23 October 2014
As part of this year’s Changemakers Festival, we’re hosting a special panel on Thursday 23 October featuring three of our Great Ydeas grant recipients for 2014, Women leading change: small grants, big impact.
Here, panelist and grant recipient Caitlin Sandercock writes about the process of creating the Development and Aid Workers Network, which seeks to provide information, support and advice to Australia’s ‘unofficial ambassadors’. You can read more about the panel on our events page, and RSVP to email@example.com.
A year ago, the creators of the Development and Aid Workers Network (DAWN) read former aid and development worker Ashlee Betteridge’s article, An ex-volunteer’s perspective on improving the Australian Volunteers program, and the comments that followed, and we were struck by three things.
First, bravo to Ashlee for putting her name and her reputation out there to articulate the rumblings of discomfort many are feeling.
Secondly, although Ashlee shone a light on some of the aid industry’s seemingly intractable challenges, there are countless other examples of even more severe hazards faced by development and aid workers.
And finally, her piece evoked a profound question: is there a space that exists for constructive discussion on the nature of development work that actually causes the problems?
Instances of development workers encountering trouble while overseas on the job are increasing. The case of aid worker Alexandra ‘Pippi’ Bean, who was caught up in a Libyan political scandal in Tripoli and felt ‘abandoned’ by the Australian government is not unique. It follows a multitude of cases, reported to varying degrees, including that of detained ICC lawyer Melinda Taylor in Libya in July 2012.
Recent years have seen a rise in people seeking to combine tourism and volunteering. This so called “voluntourism” usually takes place in developing countries where volunteers often pay a fee to complete a short placement.
Voluntourism operators are not regulated. The volunteers usually enter the country on a tourist visa, often do not have a legal contract or any support aside from their travel insurance, and often work in high risk and unstable locations with minimal support.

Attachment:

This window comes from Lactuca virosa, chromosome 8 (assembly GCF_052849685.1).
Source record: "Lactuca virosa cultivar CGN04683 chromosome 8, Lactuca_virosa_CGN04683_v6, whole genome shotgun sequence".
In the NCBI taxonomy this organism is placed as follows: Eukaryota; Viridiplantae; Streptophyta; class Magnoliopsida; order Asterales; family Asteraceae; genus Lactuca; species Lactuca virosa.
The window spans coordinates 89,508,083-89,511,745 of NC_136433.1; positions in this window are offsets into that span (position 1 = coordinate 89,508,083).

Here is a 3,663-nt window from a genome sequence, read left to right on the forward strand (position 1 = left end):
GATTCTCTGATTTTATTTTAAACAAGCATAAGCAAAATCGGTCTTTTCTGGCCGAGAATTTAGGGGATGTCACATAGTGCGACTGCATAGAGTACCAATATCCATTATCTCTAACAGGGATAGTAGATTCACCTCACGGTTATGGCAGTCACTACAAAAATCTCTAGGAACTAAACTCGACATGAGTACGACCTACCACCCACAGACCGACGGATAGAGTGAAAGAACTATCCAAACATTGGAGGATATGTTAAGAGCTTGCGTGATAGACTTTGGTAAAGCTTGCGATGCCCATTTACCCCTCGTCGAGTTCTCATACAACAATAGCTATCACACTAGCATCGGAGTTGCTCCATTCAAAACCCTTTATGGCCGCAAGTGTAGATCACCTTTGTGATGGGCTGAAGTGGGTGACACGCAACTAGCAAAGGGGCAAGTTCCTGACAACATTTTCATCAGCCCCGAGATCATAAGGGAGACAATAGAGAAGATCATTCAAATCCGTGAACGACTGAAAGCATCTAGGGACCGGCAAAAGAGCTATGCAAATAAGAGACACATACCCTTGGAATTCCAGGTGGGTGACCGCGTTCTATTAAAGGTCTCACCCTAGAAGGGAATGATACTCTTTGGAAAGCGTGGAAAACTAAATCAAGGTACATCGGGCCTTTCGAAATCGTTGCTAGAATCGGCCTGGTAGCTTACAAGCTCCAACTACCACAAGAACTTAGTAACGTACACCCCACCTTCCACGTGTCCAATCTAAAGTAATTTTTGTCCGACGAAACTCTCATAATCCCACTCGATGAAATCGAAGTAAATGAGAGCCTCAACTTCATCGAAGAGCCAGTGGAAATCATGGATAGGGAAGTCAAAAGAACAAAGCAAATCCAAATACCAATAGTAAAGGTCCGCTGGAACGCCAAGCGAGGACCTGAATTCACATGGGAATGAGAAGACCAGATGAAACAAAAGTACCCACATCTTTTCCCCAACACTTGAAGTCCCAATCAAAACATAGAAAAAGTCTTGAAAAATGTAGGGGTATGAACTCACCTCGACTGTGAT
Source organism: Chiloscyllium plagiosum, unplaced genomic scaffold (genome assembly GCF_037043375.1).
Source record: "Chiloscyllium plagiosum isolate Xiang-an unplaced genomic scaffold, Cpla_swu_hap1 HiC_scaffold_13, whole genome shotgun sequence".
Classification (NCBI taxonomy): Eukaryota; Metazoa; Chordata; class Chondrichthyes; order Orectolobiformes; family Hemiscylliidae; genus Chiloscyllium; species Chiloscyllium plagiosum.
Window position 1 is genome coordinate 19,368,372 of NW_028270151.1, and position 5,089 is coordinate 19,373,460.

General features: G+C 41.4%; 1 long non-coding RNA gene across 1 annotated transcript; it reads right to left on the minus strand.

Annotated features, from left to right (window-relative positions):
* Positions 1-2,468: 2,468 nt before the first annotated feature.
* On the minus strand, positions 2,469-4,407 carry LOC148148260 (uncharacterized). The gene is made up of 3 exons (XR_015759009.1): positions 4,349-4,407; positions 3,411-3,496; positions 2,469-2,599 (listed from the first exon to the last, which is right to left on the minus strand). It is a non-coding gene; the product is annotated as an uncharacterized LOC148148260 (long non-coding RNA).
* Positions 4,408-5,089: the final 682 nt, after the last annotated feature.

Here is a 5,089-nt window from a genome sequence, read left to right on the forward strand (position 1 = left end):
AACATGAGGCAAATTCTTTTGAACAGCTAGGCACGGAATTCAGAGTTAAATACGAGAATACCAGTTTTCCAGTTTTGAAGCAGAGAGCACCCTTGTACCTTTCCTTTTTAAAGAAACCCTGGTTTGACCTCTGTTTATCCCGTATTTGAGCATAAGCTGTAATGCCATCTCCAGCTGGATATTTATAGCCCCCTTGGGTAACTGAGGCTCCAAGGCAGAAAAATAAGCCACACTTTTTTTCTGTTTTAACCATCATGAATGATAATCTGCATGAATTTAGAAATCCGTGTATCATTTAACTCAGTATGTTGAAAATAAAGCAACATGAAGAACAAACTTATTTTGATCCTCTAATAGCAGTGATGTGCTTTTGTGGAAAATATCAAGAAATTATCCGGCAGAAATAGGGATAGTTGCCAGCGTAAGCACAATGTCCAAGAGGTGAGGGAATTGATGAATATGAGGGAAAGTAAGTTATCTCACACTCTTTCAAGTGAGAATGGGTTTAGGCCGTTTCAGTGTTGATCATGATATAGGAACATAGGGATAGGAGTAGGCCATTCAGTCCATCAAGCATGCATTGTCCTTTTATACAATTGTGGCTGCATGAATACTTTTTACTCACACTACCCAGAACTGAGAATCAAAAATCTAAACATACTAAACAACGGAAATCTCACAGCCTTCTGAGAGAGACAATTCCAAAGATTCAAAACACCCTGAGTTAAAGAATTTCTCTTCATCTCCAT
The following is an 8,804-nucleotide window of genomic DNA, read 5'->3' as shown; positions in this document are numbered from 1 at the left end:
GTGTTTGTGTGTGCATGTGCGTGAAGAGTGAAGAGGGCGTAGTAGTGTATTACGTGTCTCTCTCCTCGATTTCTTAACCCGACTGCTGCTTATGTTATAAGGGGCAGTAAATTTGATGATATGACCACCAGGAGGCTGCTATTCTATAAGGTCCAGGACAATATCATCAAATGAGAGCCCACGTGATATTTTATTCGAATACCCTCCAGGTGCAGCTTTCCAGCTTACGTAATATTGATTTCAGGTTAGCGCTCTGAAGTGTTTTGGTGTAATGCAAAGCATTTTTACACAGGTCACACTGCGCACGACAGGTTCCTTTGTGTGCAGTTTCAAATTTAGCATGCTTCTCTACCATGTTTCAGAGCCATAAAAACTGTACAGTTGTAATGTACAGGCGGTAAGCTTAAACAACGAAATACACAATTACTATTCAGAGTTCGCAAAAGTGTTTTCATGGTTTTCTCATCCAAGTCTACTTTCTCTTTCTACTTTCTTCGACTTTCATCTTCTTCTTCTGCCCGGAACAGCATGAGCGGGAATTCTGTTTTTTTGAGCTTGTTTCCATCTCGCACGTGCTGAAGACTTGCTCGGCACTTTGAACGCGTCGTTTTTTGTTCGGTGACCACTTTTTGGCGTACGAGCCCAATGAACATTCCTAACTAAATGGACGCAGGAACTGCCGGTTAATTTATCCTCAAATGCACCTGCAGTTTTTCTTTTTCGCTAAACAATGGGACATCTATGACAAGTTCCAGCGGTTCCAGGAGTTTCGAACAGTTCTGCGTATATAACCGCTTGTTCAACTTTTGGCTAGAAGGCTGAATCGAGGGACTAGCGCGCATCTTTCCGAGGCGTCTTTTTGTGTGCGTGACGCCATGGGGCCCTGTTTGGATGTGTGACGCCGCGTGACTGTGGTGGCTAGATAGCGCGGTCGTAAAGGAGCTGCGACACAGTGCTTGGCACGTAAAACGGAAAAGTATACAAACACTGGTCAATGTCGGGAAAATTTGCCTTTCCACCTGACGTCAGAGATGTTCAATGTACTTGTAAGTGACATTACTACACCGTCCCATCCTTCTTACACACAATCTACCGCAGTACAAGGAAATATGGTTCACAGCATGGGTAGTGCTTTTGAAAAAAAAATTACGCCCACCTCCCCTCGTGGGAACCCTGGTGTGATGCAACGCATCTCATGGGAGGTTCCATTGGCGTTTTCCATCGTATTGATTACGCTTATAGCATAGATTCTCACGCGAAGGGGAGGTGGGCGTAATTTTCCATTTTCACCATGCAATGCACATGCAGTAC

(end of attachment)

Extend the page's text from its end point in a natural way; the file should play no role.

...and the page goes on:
Recently, the mainstream Australian media carried articles analysing Australia’s over-stretched diplomatic network, and the problems arising from Australian citizens’ soaring demand for consular services and support while overseas. It has been argued by some in the sector that this has been exacerbated by the merging of DFAT and AusAID, with even less resources directed towards the aid and development sector.
It has become almost common knowledge that professional and volunteer development and aid workers experience high rates of mental illness, drug and alcohol problems and burnout associated with their work. Efforts to mitigate these issues- such as security provided to workers in high-risk areas is often haphazard, unregulated and not mandatory, often rendering aid and development workers vulnerable to significant industry-related hazards, with no real recourse or protection.
Therein lies the great development conundrum: where is the recourse or protection afforded to those who undertook a position with Australian Volunteers for International Development or any other aid or development related NGO program? Who can they turn to, particularly when their immediate supervisor or in-country manager is insufficient, or even implicated in the issues faced? And for the isolated, at-risk development worker, abandoned, abused or screwed over in the course of their posting, who are they to turn to?
Through the course of our own work and through the vast network of development workers we know, we have discovered that a gap exists in the support systems for volunteers and early career professionals in the development sector beyond their sponsoring host organisation. Although there are high levels of information available to assist development workers, these resources are generally scattered, unregulated and not Australian-specific.
Speak to anyone who has spent time abroad on post, and they will tell you a horror story about management; dramas, which if faced at home could easily have been smoothed over through advice sought from a workplace lawyer, union, counsellor etc. These issues would be easily dealt with in any other profession, guided by the laws established to cover workers.
But, which laws cover Australian development workers while they are abroad? Are they governed by the regulations of the host country? The parent organisation? Or is it that their personal rights at work fall under no law, and they possess no legal recourse?
To answer this question and countless others that plague this important yet isolated industry, we are building a website that will serve as an accessible, online, crowd-sourced advice bank and network for development workers, infused with advice from independent industry professionals to empower and sustain Australia’s and other countries unofficial ambassadors abroad.
Anyone with an interest in contributing or supporting this network is encouraged to follow DAWN’s Facebook Page, follow DAWN on Twitter, and to contribute their own aid and development stories and advice on our website.